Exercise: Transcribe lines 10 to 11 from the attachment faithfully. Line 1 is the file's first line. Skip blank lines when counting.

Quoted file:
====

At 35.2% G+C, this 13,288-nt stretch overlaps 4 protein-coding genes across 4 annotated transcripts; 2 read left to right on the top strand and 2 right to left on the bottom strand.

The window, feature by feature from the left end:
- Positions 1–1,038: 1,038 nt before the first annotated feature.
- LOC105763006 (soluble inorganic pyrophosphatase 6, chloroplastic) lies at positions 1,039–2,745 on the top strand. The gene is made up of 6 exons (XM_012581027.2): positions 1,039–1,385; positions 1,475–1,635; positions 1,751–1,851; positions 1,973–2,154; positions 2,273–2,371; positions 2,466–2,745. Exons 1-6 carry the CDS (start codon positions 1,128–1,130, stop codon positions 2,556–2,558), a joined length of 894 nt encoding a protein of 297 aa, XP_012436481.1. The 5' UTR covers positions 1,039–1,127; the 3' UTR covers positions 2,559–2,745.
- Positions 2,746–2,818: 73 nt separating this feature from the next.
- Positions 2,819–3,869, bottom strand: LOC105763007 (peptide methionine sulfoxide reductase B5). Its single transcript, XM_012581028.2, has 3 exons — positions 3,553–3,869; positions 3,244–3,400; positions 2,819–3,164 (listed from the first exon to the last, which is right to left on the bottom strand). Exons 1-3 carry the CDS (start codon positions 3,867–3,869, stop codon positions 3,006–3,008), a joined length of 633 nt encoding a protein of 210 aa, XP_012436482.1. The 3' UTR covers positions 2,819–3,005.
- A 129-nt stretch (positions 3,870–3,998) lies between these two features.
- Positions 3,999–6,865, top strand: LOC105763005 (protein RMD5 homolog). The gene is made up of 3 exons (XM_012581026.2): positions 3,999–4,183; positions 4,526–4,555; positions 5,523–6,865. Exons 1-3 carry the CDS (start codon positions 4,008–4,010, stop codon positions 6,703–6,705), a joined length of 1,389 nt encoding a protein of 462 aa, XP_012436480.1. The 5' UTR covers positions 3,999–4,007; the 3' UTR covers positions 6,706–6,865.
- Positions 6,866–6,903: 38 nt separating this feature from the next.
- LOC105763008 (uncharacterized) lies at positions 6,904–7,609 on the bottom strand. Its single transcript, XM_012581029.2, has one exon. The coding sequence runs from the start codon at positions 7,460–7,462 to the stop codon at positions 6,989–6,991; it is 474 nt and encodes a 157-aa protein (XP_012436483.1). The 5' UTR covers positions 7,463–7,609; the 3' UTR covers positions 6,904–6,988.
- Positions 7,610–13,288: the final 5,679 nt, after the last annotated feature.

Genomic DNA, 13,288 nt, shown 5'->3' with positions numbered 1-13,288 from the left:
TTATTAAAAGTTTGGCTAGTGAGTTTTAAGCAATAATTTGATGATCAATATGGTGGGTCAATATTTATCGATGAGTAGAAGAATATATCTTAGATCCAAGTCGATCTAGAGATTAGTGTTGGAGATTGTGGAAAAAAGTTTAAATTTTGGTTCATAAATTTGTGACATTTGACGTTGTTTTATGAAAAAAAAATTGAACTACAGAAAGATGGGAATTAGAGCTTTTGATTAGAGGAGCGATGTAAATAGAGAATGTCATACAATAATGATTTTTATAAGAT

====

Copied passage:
- LOC105763008 (uncharacterized) lies at positions 6,904–7,609 on the bottom strand. Its single transcript, XM_012581029.2, has one exon. The coding sequence runs from the start codon at positions 7,460–7,462 to the stop codon at positions 6,989–6,991; it is 474 nt and encodes a 157-aa protein (XP_012436483.1). The 5' UTR covers positions 7,463–7,609; the 3' UTR covers positions 6,904–6,988.
- Positions 7,610–13,288: the final 5,679 nt, after the last annotated feature.